The above description provides a device which overcomes the disadvantages of present castors, and may be employed to support an article and facilitate its movement. In a particular application, the device is suited to use on beds, trolleys, couches, chairs, tables, trays and the like, which require movement over floor surfaces. In a further application, the device is suitable for attachment to a point in an inverted position to support an article, such as a at slab, which is free to move over that point.

6 I claim: 1. A ball castor of the type having a plurality of small balls disposed in a space for dual rolling contact between a load-supporting large ball and support means skirting and retaining the large ball,`

the space between the support means and the large ball being radially enlarged at least near the mouth of the support means skirting the large ball whereby the small balls at the termination of their travel over the large ball lose dual contact with the large ball and the support rrieans and are forced by succeeding small balls to move in the enlarged space to a position where said dual contact can be regained by the small balls, said support means including a housing having an inlet of modified hemispherical form skirtin-g the large ball, the radius of each half of the hemisphere having a different center of curvature the radii of curvature of which are equal, whereby the depth of the modified hemisphere is less than half of the dimension across the mouth of the hemisphere. 2. A ball castor of the type having a plurality of small balls disposed in a space for dual rolling contact between a load-supporting large ball and support means skirting and retaining the large ball,

the space between the support means and the large ball being radially enlarged at least near the mouth of the support means `skirting the large ball whereby the small balls at the ltermination of their travel over the large ball lose dual contact with the large ball and the support means and are forced by succeeding small balls to move in the enlarged space to a position where said dual contact can be regained by the small balls, said support means including a housing having an inlet of modified hemispherical form skirting the large ball the radius each half of the hemisphere having a different center of curvature the radii of curvature of which are equal whereby the depth of the modified hemisphere is less than half of the dimension across the mouth of the hemisphere, and at the onset of movement of the castor the support means moves relative to its position with the large ball to take up a position in which said radial enlargement is formed into which said balls terminate their travel over the large ball.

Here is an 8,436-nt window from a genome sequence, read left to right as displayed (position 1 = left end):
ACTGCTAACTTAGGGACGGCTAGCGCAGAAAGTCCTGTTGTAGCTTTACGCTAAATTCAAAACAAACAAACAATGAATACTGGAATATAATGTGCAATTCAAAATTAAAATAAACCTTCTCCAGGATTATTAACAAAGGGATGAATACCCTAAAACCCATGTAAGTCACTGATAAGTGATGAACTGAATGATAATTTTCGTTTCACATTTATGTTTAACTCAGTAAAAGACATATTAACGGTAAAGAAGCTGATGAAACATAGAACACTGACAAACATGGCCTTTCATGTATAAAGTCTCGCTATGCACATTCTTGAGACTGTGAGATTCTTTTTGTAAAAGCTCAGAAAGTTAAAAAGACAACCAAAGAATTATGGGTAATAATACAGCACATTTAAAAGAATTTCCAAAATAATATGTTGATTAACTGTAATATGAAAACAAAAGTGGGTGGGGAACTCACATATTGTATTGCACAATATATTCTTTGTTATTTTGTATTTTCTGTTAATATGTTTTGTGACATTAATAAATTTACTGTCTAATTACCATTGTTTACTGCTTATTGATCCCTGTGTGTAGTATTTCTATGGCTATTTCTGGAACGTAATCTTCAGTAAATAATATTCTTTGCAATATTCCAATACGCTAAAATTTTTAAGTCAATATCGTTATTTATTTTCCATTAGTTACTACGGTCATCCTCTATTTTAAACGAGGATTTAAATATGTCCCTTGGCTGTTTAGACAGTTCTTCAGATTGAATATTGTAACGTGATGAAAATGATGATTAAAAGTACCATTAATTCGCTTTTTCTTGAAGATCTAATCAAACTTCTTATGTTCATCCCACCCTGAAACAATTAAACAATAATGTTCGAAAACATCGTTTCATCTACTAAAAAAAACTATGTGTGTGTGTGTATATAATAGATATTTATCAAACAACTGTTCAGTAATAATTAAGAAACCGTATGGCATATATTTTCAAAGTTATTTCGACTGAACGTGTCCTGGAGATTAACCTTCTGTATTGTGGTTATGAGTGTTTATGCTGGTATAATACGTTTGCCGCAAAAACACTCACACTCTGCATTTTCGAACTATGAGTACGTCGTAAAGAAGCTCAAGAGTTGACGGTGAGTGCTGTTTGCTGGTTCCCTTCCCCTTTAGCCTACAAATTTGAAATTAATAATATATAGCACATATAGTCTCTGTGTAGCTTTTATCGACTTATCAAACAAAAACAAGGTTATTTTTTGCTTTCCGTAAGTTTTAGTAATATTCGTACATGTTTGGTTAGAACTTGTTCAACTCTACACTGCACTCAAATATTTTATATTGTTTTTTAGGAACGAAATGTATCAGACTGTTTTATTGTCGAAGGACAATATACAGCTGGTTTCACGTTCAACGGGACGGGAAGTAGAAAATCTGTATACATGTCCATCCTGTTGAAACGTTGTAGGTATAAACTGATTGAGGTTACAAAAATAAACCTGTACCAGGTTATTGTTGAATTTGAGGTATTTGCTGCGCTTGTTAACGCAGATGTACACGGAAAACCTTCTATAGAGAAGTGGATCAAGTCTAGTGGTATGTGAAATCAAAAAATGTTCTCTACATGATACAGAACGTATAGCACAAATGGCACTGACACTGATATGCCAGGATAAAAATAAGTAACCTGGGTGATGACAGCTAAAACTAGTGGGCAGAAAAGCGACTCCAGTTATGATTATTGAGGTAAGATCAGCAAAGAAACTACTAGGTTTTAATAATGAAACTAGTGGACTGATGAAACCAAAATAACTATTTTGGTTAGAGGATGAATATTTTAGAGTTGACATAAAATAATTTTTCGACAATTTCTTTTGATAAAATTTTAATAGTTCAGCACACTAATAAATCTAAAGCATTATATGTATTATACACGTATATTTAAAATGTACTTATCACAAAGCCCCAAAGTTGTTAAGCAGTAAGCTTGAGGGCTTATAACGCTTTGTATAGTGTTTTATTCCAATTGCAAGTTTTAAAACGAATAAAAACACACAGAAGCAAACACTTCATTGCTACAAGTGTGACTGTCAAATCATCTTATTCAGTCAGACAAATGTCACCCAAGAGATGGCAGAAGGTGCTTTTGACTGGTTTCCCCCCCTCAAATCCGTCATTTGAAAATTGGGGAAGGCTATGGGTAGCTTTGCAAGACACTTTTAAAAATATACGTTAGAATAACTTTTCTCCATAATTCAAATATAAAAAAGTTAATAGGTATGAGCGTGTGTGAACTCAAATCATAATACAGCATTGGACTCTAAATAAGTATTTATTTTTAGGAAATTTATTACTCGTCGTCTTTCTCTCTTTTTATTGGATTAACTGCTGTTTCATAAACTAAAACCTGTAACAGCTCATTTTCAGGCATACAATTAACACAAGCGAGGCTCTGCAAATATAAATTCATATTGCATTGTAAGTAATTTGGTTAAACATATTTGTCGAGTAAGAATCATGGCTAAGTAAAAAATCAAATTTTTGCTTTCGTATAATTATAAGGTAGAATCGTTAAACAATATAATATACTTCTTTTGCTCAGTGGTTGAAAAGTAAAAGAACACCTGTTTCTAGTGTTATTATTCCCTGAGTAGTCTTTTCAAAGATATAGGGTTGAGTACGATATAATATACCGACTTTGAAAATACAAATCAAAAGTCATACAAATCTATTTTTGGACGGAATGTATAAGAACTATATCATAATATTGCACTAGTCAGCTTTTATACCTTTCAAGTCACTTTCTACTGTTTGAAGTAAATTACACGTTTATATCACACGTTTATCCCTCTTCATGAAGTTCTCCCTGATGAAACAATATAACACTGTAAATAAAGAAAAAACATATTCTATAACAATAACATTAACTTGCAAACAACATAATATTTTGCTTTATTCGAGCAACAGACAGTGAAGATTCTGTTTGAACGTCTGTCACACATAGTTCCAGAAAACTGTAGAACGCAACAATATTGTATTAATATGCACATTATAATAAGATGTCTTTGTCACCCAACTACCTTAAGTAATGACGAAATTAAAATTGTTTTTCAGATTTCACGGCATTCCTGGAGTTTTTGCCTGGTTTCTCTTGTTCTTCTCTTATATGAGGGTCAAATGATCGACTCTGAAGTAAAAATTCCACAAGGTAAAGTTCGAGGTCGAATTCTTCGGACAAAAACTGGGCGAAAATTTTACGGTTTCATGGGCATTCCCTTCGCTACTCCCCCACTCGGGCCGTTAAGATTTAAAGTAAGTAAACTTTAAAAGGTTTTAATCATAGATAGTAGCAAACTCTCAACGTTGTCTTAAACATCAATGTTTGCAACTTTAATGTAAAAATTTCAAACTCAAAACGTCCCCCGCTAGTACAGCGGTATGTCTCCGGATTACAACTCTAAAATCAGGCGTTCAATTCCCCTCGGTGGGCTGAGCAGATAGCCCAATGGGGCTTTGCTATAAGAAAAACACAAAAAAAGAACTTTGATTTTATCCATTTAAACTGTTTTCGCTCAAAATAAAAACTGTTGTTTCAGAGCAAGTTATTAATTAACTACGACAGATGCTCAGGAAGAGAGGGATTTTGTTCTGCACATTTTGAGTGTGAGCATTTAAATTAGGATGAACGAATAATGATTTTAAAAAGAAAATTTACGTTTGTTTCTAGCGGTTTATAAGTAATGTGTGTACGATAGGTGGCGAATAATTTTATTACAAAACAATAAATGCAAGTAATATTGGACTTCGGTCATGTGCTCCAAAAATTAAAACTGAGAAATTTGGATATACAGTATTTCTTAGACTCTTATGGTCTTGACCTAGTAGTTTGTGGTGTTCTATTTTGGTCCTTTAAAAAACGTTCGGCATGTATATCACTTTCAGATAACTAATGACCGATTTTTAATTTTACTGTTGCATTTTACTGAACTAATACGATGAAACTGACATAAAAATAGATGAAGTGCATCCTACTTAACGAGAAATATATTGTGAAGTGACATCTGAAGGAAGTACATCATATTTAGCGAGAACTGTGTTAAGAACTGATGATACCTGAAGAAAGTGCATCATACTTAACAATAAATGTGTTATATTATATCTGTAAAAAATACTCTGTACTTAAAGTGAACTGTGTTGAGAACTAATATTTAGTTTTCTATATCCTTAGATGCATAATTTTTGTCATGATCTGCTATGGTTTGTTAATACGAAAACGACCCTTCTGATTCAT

References Cited D, C. TROUTMAN, Assistant Examiner

Referenced by
Citing PatentFiling datePublication dateApplicantTitle
US3739894 *Mar 15, 1971Jun 19, 1973Western Gear CorpBall transfer unit
US4689847 *Mar 6, 1986Sep 1, 1987Electro-Pneumatic-International GmbhBall unit
US4696583 *Oct 24, 1986Sep 29, 1987The Boeing CompanyBall support assembly
US4800821 *Feb 24, 1987Jan 31, 1989Harbor IndustriesDispensing rack
US5136751 *Apr 30, 1991Aug 11, 1992Master Manufacturing Co.Wheel assembly
US5906247 *Dec 5, 1997May 25, 1999Exedy CorporationBall transfer mechanism having a braking mechanism and a vehicle employing the ball transfer mechanism
US6550100Feb 8, 2001Apr 22, 2003Waxman Industries, Inc.Caster assembly with multi-position support pieces
US6568031 *Mar 3, 2000May 27, 2003Finger Lakes Intellectual Property, LlcCaster assembly for a bed frame member or furniture
US6728991Apr 15, 2002May 4, 2004Waxman Industries, Inc.Caster assembly with sliding side support piece
US8191289 *Apr 14, 2011Jun 5, 2012Raftery Design, Inc.Skid for a snow blower and a snow blower incorporating the same
DE10311208A1 *Mar 14, 2003Sep 23, 2004Ina-Schaeffler KgBall or roller stopping apparatus has bulge, formed opposite from sealing edge of sealing ring, which is fitted into recess at wall of shell and has cross section smaller than maximum cross section of each bearing ball
EP0339441A2 *Apr 19, 1989Nov 2, 1989Jörg SchwarzbichBall catch
WO2002025125A1 *Sep 25, 2001Mar 28, 2002Nikulin Alexandr FedorovichA.f. nikulin spherical bearing
WO2004081396A1Feb 28, 2004Sep 23, 2004Ina Schaeffler KgArresting device or ball caster
Classifications
U.S. Classification16/26
International ClassificationB60B33/00, B60B33/08
Cooperative ClassificationB60B33/08
European ClassificationB60B33/08